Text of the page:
Richie Mo’unga’s emergence saw Hansen question who was the best playmaker, as he went away from the pick-and-stick method previously used when Carter and McCaw had young guns trying to dislodge them.
It led the All Blacks to moving Beauden Barrett away from his preferred position in the No.10 jersey to fullback.
The midfield too was constantly changed, as the All Blacks experimented to try and find their answer to the hole left by Ma’a Nonu’s departure.
While in the back-row the All Blacks again played players out of position with Scott Barrett playing at blindside flanker instead of the second-row and Ardie Savea at No.8, with McCaw’s heir apparent Cane unmoveable at openside flanker.
Foster, who also was promoted to take over from Hansen despite many believing Crusaders coach Scott Robertson was the right person for the job, only clouded the situation further when he made Cane captain, thereby creating a David Pocock-Michael Hooper situation of their own as they disrupted the overall balance of the back-row by picking the two specialist flankers.
Kafer’s column in 2020 following the All Blacks’ draw against the Wallabies on home soil is even stronger almost two years on, as he forecast the rocky road ahead for Foster if he didn’t master the art of selection.
Since then, selection has remained a huge issue for Foster with a number of pundits increasingly hitting out at his picks, including that of Cane as captain.
Former captain Justin Marshall told SENZ radio recently that there are players that are in that team that probably shouldn’t be there.
Marshall said there are lots of equations in the mix, like what the hell is Caleb Clarke doing there if his hamstring was never going to be right for the series.
He also slammed the acceptance that the All Blacks are allowed to lose matches.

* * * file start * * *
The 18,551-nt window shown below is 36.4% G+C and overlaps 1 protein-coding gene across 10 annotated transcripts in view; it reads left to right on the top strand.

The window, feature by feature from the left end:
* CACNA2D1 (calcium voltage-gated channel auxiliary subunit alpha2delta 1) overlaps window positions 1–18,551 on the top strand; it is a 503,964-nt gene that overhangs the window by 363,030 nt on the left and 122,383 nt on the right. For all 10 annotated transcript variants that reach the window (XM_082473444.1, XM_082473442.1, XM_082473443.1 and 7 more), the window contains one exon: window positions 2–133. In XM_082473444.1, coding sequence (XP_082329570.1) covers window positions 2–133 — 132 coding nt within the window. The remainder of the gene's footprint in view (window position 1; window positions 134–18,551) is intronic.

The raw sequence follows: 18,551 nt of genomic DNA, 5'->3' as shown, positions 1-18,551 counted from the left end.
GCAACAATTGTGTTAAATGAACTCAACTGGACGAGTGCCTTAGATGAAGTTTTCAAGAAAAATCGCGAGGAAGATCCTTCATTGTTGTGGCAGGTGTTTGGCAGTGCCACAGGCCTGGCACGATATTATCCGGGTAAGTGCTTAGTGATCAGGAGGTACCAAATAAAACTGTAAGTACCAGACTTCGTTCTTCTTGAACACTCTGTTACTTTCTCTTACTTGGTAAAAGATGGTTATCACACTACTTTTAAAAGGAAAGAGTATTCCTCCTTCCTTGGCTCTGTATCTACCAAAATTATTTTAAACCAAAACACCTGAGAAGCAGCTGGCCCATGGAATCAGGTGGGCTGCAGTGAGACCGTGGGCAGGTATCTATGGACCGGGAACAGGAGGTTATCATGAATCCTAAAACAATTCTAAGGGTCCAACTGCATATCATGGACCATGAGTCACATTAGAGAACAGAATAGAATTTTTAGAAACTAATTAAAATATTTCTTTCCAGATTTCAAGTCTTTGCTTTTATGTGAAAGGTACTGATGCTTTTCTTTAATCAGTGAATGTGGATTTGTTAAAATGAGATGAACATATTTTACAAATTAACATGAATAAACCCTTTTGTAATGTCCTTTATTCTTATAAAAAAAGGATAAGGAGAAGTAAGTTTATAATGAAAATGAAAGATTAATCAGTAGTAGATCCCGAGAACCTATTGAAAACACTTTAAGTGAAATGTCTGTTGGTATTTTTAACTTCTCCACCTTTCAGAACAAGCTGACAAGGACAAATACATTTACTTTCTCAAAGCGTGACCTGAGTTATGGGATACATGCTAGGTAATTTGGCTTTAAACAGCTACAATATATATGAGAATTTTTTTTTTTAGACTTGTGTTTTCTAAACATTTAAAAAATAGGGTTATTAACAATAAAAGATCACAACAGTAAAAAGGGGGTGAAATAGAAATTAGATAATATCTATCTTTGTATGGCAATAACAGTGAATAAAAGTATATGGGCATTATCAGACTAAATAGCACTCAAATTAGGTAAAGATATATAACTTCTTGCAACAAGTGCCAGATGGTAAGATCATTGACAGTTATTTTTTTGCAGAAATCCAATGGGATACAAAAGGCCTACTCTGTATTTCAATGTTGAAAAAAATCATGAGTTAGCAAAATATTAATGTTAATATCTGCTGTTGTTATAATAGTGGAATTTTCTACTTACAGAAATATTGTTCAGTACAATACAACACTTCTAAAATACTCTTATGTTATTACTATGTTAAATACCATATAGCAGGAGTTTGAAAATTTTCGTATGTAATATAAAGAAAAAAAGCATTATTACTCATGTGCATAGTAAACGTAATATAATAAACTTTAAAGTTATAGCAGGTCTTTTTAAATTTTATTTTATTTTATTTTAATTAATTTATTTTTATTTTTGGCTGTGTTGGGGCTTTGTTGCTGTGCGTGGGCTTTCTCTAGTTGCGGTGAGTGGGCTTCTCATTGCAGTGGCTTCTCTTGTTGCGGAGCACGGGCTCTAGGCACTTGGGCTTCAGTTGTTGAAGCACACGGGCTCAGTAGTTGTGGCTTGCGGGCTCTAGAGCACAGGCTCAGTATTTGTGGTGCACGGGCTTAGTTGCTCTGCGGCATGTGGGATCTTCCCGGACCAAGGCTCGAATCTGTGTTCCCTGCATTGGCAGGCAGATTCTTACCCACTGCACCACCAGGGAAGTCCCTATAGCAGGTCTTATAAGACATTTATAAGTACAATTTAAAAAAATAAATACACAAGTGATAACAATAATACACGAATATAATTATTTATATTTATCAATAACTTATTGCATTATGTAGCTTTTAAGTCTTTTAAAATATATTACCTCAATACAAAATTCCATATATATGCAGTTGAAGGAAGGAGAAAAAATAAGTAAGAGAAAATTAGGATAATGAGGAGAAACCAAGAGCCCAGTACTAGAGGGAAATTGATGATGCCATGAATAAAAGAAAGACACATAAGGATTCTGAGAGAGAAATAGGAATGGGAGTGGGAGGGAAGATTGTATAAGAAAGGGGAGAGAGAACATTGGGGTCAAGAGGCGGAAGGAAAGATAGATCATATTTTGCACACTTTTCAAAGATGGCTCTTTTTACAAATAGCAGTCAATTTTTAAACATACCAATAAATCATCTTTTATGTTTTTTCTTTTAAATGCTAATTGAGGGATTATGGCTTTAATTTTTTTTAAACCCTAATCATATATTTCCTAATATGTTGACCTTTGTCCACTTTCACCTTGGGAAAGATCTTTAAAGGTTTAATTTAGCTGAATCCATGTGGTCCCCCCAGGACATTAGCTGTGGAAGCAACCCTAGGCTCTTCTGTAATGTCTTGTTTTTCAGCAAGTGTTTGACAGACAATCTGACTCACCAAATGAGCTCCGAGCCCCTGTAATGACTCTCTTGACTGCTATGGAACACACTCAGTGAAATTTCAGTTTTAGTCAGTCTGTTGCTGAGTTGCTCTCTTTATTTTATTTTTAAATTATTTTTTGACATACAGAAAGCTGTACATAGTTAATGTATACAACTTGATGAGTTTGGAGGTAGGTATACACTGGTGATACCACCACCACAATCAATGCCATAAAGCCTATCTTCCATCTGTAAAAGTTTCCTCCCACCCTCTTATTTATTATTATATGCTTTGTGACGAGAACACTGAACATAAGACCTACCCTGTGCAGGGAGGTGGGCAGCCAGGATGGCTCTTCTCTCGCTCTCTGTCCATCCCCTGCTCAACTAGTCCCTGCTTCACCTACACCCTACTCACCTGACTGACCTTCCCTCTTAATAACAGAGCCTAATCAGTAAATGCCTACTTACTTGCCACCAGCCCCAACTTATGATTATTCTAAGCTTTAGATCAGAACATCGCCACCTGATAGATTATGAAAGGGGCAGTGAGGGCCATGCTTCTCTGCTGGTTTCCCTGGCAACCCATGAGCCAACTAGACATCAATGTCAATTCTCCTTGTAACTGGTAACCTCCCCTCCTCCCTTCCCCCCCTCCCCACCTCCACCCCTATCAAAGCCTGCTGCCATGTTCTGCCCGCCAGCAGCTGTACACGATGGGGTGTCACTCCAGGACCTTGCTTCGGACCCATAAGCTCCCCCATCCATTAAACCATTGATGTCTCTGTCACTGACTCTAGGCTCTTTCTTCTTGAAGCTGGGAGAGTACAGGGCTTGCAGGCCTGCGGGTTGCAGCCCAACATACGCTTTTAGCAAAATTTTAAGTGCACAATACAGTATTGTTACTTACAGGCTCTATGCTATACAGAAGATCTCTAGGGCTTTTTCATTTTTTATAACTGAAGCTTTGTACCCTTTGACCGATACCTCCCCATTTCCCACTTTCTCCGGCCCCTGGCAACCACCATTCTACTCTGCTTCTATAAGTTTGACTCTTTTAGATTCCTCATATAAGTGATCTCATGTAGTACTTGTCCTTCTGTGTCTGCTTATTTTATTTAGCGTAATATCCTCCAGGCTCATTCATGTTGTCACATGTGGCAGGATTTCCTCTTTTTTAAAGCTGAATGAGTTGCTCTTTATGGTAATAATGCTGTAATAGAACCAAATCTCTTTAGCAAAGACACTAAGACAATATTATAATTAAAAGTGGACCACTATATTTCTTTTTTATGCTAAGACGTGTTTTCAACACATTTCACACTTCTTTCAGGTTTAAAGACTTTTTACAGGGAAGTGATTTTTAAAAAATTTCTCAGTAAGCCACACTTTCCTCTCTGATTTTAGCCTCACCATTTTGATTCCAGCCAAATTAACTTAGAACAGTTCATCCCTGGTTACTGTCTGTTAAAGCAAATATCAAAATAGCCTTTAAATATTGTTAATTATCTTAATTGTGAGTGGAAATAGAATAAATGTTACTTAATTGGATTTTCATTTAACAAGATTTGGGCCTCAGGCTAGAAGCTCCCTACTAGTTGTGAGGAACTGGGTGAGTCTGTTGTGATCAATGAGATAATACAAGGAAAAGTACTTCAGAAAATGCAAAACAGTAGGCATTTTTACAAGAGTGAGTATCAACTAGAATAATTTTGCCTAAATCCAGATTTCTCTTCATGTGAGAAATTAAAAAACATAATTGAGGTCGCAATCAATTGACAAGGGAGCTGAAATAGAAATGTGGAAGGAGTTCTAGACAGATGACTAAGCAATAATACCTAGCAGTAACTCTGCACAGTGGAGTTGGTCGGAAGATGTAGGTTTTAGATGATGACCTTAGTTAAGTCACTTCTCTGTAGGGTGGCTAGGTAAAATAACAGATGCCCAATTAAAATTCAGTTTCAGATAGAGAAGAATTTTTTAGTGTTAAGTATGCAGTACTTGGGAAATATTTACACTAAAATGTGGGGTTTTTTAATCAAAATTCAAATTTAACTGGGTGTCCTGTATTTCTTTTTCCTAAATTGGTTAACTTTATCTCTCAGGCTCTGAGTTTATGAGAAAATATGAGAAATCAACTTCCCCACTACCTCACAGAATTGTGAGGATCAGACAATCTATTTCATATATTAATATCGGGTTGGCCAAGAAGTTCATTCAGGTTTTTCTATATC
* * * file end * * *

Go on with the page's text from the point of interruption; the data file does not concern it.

Marshall believes the national side’s uninspired form will have opposing countries “licking their lips” as for the first time in decades, the All Blacks are no longer invincible.
Carlos Spencer said the Wallabies would be quietly sniffing a Bledisloe boilover.
Spencer told foxsports.com.au. he thinks right now, the Wallabies would be confident of winning back the Bledisloe Cup.
He said New Zealand Rugby is not in a good place at the moment.
The All Blacks’ form woes have coincided with parts of the world waking up, including France.
Fabien Galthie’s side have been the brightest team since the 2019 World Cup and currently have the world’s best player, Antoine Dupont, running the show.
They are benefiting from a number of young talents coming through, while the core of the team are coming from sides like Toulouse.
They are also benefiting from a stronger emphasis of the pathways in the French Top 14 and not relying on overseas players to fill teams like previously.
The Leinster-dominated Irish side are also benefiting from the cohesion of playing together and the centralised program that has been put in place over the past decade.
At the same time, players from the southern hemisphere are increasingly being lured to the north for greater riches.
It has meant depth is being stretched and the best talent, players still in the prime of their careers, are no longer in their home countries and therefore being chosen.
The All Blacks currently sit fourth on the World Rugby rankings - the lowest in their history.
The All Blacks take on the Springboks at 3.05am Sunday.